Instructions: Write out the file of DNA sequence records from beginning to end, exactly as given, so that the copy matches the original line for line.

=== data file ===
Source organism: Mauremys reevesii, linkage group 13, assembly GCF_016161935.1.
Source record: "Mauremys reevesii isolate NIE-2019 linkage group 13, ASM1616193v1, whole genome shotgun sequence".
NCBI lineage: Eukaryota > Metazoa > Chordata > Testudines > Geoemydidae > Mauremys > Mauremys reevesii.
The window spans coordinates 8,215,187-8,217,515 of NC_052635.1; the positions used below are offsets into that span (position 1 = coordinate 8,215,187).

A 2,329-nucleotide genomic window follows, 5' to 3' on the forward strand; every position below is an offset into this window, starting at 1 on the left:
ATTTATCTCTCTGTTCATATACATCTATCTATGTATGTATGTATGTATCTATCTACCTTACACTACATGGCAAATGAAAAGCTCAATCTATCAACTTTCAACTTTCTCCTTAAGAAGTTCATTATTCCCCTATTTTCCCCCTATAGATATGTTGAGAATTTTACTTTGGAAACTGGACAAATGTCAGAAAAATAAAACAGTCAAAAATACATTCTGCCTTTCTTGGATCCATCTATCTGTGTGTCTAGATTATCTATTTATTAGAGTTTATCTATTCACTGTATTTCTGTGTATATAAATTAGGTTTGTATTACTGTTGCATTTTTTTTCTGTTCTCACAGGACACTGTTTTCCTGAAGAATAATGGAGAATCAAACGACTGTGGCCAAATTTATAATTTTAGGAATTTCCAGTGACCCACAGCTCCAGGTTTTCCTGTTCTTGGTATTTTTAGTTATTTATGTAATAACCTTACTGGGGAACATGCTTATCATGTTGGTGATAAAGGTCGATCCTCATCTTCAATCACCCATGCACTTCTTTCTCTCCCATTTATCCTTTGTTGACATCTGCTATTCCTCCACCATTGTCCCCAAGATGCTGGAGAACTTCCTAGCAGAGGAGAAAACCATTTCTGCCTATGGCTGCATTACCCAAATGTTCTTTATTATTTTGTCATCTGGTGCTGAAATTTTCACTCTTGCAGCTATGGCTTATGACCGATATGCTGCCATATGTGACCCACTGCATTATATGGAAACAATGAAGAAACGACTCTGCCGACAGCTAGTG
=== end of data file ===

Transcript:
Source organism: Mauremys reevesii, linkage group 13, assembly GCF_016161935.1.
Source record: "Mauremys reevesii isolate NIE-2019 linkage group 13, ASM1616193v1, whole genome shotgun sequence".
NCBI lineage: Eukaryota > Metazoa > Chordata > Testudines > Geoemydidae > Mauremys > Mauremys reevesii.
The window spans coordinates 8,215,187-8,217,515 of NC_052635.1; the positions used below are offsets into that span (position 1 = coordinate 8,215,187).

A 2,329-nucleotide genomic window follows, 5' to 3' on the forward strand; every position below is an offset into this window, starting at 1 on the left:
ATTTATCTCTCTGTTCATATACATCTATCTATGTATGTATGTATGTATCTATCTACCTTACACTACATGGCAAATGAAAAGCTCAATCTATCAACTTTCAACTTTCTCCTTAAGAAGTTCATTATTCCCCTATTTTCCCCCTATAGATATGTTGAGAATTTTACTTTGGAAACTGGACAAATGTCAGAAAAATAAAACAGTCAAAAATACATTCTGCCTTTCTTGGATCCATCTATCTGTGTGTCTAGATTATCTATTTATTAGAGTTTATCTATTCACTGTATTTCTGTGTATATAAATTAGGTTTGTATTACTGTTGCATTTTTTTTCTGTTCTCACAGGACACTGTTTTCCTGAAGAATAATGGAGAATCAAACGACTGTGGCCAAATTTATAATTTTAGGAATTTCCAGTGACCCACAGCTCCAGGTTTTCCTGTTCTTGGTATTTTTAGTTATTTATGTAATAACCTTACTGGGGAACATGCTTATCATGTTGGTGATAAAGGTCGATCCTCATCTTCAATCACCCATGCACTTCTTTCTCTCCCATTTATCCTTTGTTGACATCTGCTATTCCTCCACCATTGTCCCCAAGATGCTGGAGAACTTCCTAGCAGAGGAGAAAACCATTTCTGCCTATGGCTGCATTACCCAAATGTTCTTTATTATTTTGTCATCTGGTGCTGAAATTTTCACTCTTGCAGCTATGGCTTATGACCGATATGCTGCCATATGTGACCCACTGCATTATATGGAAACAATGAAGAAACGACTCTGCCGACAGCTAGTG